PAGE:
Long-distance friendships can be great. I have several of my own that I treasure deeply.
However, proximity is important, too. No matter how emotionally close you may be to someone, you’re going to miss something if you don’t live in the same vicinity as they do.
I’m not even talking about the same city. I have friends scattered all over the city of Atlanta. Even with them, I’m constantly frustrated by how infrequently I see them and get plugged into their lives. No, I’m talking about the same neighborhood.
In our digital, disconnected age, it’s very rare to make the effort to get to know the people who live closest to you.
We tend to meet people based off of activities and interests rather than location. Knowing our neighbors is no longer considered valuable. I have friends from dance, from church, from mutual friends, from work…but up until last week, I didn’t know a single one of my neighbors.
The irony of this is that neighbors should, theoretically, be the easiest people to create relationships with.
There are no geographic boundaries. You don’t have to figure out when you can find the time to fight traffic and drive over to see them. They’re literally just a stone’s throw away. You can walk over any time you want to.
I’ve been thinking of this paradox for well over a year now. I love the idea of being close enough to your neighbor to go over and borrow a cup of sugar, to leave a spare house key with them, or to pop in for a visit just because. However, with my busy American life, I never got around to do actually doing anything about it. Until last week.
Last week my husband’s grandmother fell and broke her hip. She loves sweets, so while she was in the hospital I decided to bring her some homemade cookies. The only problem was that the recipe I chose made a TON of cookies, and I ended up with a good 4 dozen more than I needed. I seized the opportunity, using the excess cookies as an excuse to actually follow through on my years-long desire to meet the neighbors.
After baking a few more kinds to add variety to the mix, I wrapped them up, added a nice little note, and then started making deliveries.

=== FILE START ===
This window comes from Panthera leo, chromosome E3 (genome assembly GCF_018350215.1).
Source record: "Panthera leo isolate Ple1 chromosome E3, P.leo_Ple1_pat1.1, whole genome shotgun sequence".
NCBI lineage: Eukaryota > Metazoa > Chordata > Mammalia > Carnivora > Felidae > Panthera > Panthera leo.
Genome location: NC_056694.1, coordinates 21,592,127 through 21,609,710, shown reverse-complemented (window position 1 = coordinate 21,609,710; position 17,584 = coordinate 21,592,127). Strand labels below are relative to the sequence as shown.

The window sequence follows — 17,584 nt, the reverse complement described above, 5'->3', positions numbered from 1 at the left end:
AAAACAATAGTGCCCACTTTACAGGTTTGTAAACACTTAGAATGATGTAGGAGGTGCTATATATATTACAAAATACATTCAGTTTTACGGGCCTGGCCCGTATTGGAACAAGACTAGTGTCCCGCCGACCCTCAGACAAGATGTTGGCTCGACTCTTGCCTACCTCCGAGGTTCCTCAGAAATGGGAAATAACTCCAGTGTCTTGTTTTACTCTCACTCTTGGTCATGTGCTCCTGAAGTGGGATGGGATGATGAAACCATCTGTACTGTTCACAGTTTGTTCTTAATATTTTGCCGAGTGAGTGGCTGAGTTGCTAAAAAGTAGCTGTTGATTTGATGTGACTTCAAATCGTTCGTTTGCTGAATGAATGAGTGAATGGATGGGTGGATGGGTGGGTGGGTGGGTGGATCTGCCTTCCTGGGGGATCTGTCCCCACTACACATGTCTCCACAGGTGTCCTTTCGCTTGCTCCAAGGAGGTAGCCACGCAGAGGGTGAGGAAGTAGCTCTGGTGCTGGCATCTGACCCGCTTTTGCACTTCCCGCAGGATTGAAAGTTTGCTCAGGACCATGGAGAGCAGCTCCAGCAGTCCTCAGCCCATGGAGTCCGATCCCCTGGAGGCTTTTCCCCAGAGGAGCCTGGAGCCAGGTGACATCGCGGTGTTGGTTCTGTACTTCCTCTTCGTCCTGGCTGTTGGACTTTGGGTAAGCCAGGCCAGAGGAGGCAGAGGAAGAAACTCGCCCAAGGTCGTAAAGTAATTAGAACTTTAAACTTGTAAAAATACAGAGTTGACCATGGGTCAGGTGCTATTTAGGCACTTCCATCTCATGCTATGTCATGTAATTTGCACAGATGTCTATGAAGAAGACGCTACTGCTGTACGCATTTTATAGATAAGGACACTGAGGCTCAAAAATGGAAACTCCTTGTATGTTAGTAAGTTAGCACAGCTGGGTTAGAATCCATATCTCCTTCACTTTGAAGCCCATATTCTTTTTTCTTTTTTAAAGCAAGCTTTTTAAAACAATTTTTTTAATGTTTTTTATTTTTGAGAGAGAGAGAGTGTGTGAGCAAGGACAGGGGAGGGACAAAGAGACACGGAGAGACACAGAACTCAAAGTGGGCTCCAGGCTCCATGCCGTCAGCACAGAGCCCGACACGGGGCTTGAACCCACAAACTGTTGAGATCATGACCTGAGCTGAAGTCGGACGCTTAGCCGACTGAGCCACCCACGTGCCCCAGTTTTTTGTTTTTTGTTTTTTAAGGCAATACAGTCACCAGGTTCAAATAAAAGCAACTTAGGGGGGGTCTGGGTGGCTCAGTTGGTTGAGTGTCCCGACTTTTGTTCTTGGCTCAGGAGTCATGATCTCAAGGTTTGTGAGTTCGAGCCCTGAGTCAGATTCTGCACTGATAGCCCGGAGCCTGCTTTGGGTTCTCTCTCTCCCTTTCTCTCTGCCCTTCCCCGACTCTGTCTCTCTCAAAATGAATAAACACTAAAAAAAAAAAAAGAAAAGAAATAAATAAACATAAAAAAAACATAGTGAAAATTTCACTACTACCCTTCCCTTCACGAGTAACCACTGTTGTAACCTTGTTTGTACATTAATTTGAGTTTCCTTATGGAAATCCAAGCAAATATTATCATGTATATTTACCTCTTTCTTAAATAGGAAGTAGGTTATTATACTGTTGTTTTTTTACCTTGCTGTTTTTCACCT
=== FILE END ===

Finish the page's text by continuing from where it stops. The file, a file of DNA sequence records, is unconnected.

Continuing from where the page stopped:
We live in an apartment complex that has thousands of people in it. Obviously, meeting them all would have been completely impractical. I limited my scope to the people living in our actual building – 15 units in all.
The results were astonishing.
Over the course of the weekend, my husband and I personally met the people living in all but 3 of the units. Out of those 12 units, we met at least 7 nationalities. We were invited in for longer visits 3 times. Two separate neighbors invited us to upcoming parties they were hosting. Three of them came to a party we hosted over the weekend. One of them brought homemade food still warm from the pot over to us on Sunday morning.
We were able to bless an Albanian man who lives alone and speaks very little English, an ancient old man who is almost completely deaf (and also lives alone), a Chinese grad student who had to leave her 2-year and 4-month old children behind to come study in Atlanta, and a home-bound woman who has been afflicted with MS for most of her life.
All within the span of about a day and a half.
Our neighbors are beautiful, fascinating people. They have a rich depth of diversity and perspectives. They are warm and loving. They were excited to meet us, and are exciting to be around. Although some were definitely more enthusiastic than others, they all expressed their delight at us reaching out and giving them the opportunity to meet some of their neighbors.
I am grateful for the friends with which I have common interests. But having a common home is also valuable. I don’t know where these newly formed relationships will go. I’m sure some will peter out. But I have a feeling that some will blossom and grow into beautiful and enduring things. The thought of being able to simply walk down the hall to visit a friend is nearly intoxicating.
How many of your neighbors do you know?
If you’re like the average American, probably not very many, if any at all. Maybe you’ve seen them from afar and made some snap judgements, deciding that you don’t want a relationship with them. Perhaps you’ve simply never taken the time to meet them.
Whatever your reason, I encourage you to step out of your comfort zone today. Don’t feel like you have to do exactly what I did – making 3 types of cookies and a personalized note for 15 people is a bit daunting, I admit. But find something that works for you. (Homemade goods are a great way to get people to open up to you!)
Talk to someone you’ve only ever nodded to in passing before. Hear their story. Share some of yours.
You might just have a friend to borrow a cup of sugar from the next time you don’t have quite enough.
Have a great story from meeting one of your neighbors? I’d love to hear it in the comments!